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Oswald Boelcke - FU Hero

Posted by aaron on December 27, 2008

Oswald Boelcke wearing his Blue Max

Oswald Boelcke is one of the most influential fighter pilots of all time. He has been called “The Father of Air Fighting Tactics” and the father of the German fighter air force. He established a set of rules for fighter tactics in 1916 known as the Dicta Boelcke* that in almost every respect still applies today. One of his closest friends and most ardent students, Manfred von Richthofen, The Red Baron, would say of him, “I am after all only a combat pilot, but Boelcke, he was a hero.”
Boelcke was born in May 1891. Like so many boys of that time he dreamt of a military career and at thirteen had the boldness to write to the Kaiser to request an appointment to a military academy, which he was granted. After graduated and beginning his cadet officer training he received a Prussian officer commission in March 1911. In early 1914 Boelcke transferred to the flying corps and upon finishing his flight training in August 1914, with World War I already underway, he was immediately assigned to an active unit.
He was initially assigned to Fliegerabteilung 13 (Aviation Section 13), where he flew with his brother. They both won an Iron Cross second class for 50 successful missions. In April 1915 he transferred to FA 62 to fly as a reconnaissance and field artillery adjustment pilot. July 4, 1915, while flying a two-seat aircraft, Boelcke’s back seat observer shot down an enemy aircraft. Boelcke landed next to the wreckage to ensure the pilot was indeed dead. On August 19 he got his first individual victory using forward firing machine guns. By the end of the year his kill total was six.
Pour le Mérite, The Blue MaxBoelcke had three more victories in January 1916 and was awarded the Pour le Mérite, better known as the Blue Max, the highest Prussian military honor, awarded to pilots for eight kills. In March he was appointed commander of the new Fliegerabteilung Sivery with it’s six fighter pilots, the forerunner of future fighter squadrons.
In June 1916, now with 18 kills, the preeminent ace of the war and a favorite of Kaiser Wilhelm II, Boelcke was grounded for a time fearing that his combat death would have a too adverse affect on the German public and military forces. He was assigned to share is combat aviation expertise with other German flying units. He was sent on tour through the Balkans, Russia and Turkey. During this time he wrote his Dicta Boelcke. He was also asked to interview pilots to form and lead a fighter squadron. One of his very first selections was Manfred von Richthofen.
His squadron, Jadgstaffel 2 (Fighter squadron 2) stood up at the end of August 1918. He trained his squadron in tight formations and tactics based on his doctrines. JASTA 2 became the premiere German fighter squadron of the war with over 20 aces and 336 victories. Boelcke continued to speak throughout the German air force and to other fighter units about his ideas, which included drawn out tactics.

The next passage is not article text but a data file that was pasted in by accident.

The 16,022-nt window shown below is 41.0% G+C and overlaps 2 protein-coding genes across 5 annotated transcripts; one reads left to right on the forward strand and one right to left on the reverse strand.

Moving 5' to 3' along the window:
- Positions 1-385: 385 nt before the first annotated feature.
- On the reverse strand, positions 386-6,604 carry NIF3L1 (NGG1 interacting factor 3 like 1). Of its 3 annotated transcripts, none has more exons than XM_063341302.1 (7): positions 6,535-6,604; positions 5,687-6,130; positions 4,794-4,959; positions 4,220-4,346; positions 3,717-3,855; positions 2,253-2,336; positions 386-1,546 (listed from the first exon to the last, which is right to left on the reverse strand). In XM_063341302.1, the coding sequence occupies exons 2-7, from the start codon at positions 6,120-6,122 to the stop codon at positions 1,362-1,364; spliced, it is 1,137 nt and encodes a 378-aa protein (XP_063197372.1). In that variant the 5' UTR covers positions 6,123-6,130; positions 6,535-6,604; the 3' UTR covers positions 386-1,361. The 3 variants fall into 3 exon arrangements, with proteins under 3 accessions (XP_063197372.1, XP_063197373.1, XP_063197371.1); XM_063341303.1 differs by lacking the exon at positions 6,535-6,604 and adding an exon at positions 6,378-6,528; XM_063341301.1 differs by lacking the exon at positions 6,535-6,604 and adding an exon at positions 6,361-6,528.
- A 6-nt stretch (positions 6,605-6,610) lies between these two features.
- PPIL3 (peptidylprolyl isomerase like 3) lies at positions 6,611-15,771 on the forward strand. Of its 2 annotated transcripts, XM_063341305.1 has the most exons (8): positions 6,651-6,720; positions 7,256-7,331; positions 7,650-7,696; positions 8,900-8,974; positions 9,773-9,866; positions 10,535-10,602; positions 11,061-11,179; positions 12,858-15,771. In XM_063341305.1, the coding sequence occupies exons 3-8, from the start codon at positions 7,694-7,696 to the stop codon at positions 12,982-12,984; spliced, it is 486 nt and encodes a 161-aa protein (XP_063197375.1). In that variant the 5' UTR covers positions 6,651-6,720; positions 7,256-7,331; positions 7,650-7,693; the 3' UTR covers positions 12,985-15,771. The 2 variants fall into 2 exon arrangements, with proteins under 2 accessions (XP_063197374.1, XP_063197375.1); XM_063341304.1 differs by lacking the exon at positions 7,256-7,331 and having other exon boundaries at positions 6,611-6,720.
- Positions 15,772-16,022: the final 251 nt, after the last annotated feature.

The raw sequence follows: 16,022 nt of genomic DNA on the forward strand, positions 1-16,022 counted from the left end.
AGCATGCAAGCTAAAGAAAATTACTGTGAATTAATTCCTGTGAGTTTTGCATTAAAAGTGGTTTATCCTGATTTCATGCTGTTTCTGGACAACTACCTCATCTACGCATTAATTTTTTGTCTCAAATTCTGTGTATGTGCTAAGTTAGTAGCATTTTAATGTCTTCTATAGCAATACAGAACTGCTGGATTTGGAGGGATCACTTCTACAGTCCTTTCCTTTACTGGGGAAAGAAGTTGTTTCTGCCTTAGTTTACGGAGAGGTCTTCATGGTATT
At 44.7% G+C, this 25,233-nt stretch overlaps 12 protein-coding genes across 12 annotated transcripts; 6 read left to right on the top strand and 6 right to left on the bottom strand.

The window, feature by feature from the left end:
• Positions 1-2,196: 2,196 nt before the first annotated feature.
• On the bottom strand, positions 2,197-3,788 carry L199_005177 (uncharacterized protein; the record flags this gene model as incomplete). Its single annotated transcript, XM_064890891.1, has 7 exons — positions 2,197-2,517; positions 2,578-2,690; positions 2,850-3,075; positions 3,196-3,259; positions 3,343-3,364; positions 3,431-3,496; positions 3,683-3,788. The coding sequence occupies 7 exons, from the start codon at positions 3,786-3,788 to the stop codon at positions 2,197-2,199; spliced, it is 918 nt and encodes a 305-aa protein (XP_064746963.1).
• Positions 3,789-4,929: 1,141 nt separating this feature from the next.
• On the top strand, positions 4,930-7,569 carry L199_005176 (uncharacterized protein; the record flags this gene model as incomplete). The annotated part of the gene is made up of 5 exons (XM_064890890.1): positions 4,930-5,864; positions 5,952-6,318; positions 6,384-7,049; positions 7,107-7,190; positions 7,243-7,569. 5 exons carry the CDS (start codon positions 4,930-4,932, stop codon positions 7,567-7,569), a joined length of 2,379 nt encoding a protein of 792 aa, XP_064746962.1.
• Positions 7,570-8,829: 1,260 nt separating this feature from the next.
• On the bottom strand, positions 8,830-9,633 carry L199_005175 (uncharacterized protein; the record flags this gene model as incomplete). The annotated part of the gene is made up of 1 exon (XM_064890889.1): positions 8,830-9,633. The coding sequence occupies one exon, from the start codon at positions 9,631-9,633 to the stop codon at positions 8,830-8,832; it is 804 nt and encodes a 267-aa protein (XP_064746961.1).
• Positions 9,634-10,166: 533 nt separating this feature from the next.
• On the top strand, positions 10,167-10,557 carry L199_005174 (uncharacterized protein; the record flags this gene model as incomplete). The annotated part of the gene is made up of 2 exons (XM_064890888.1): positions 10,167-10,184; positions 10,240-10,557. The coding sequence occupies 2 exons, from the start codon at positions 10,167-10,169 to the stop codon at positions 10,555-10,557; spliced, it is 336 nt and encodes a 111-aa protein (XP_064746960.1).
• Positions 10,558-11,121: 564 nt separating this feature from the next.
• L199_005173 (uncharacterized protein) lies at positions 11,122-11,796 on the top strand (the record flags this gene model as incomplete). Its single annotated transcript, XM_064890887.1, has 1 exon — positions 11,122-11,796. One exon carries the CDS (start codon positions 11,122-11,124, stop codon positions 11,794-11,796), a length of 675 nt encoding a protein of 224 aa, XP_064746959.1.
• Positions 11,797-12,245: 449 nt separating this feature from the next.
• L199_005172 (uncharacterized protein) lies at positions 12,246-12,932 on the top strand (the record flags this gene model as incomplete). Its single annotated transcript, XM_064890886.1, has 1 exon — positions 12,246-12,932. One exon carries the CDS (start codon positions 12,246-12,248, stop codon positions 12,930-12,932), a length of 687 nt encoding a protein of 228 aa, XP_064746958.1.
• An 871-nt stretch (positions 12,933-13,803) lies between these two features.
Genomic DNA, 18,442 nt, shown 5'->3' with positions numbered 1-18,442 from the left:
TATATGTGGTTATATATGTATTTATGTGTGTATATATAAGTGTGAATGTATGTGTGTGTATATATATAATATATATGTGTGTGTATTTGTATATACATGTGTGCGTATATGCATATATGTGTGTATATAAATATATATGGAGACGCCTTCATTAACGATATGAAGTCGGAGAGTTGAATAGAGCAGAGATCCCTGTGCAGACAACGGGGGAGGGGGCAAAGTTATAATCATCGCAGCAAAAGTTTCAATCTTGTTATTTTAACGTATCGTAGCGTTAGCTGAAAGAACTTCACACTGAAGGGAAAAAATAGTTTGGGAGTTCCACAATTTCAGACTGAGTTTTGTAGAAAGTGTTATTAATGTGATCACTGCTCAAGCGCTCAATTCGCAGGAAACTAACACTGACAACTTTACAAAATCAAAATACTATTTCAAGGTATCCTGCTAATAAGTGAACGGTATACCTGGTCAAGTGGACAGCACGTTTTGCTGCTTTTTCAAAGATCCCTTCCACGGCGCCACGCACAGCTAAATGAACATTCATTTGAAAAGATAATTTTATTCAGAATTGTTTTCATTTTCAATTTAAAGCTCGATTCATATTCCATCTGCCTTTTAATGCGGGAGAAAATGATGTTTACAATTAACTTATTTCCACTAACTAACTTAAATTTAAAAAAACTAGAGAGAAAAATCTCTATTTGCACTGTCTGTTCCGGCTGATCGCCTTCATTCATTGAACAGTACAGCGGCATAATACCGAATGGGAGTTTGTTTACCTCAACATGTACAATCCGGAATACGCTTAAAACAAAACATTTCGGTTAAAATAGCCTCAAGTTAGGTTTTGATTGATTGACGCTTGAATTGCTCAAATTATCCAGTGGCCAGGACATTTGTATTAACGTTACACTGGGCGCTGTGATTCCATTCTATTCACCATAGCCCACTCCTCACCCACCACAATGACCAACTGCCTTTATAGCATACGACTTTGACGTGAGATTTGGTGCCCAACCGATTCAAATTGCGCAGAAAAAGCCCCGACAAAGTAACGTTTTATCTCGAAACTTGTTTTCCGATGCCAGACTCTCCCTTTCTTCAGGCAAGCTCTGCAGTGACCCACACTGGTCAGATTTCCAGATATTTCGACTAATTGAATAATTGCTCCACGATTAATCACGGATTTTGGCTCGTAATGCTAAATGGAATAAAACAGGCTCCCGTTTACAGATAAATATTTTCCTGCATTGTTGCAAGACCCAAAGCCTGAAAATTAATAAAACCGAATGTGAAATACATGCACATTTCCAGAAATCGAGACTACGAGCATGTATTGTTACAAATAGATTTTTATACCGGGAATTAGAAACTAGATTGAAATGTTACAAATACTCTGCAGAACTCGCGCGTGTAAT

Albatross D.IIOn the sixth sortie of the day, October 19, 1916, with five wingmen, Boelcke happened upon fighters from the No. 24 squadron of the Royal Flying Corps. Diving his Albatross D.II to engage a British fighter, Boelcke was unaware that one of his wingman, Erwin Böehme, was attacking the same aircraft. As Boelcke closed on the enemy, another wingman, von Richthofen, chasing a different airplane, created a dangerous conflict with Boelcke. As Boelcke broke away to avoid a collision with von Richthofen, Böehme’s landing gear impacted Boelcke’s top wing. Struggling for control, eventually the entire top wing would detach from his plane, Boelcke was able to make a relatively controlled crash landing. However, in the urgent preparation for the sortie, Boelcke had not connected his seat belt properly and the ground impact was enough to throw him forward, killing him. Oswald Boelcke was 25.  He had 40 air combat victories.
Days later the Royal Flying Corps dropped a wreath over JA 2 that stated, “To the memory of Captain Boelcke, a brave and chivalrous foe.” In December 1916, JASTA 2 was officially named JASTA Boelcke, a name the squadron still bears today.
*Dicta Boelcke

 1.Try to secure the upper hand before attacking. If possible, keep the sun behind you.

 2.Always continue with an attack you have begun.
3.Only fire at close range, and then only when the opponent is properly in your sights.
4.You should always try to keep your eye on your opponent, and never let yourself be deceived by ruses.
5.In any type of attack, it is essential to assail your opponent from behind.
6.If your opponent dives on you, do not try to get around his attack, but fly to meet it.
7.When over the enemy's lines, never forget your own line of retreat.
8.Tip for Squadrons: In principle, it is better to attack in groups of four or six. Avoid two aircraft attacking the same opponent.


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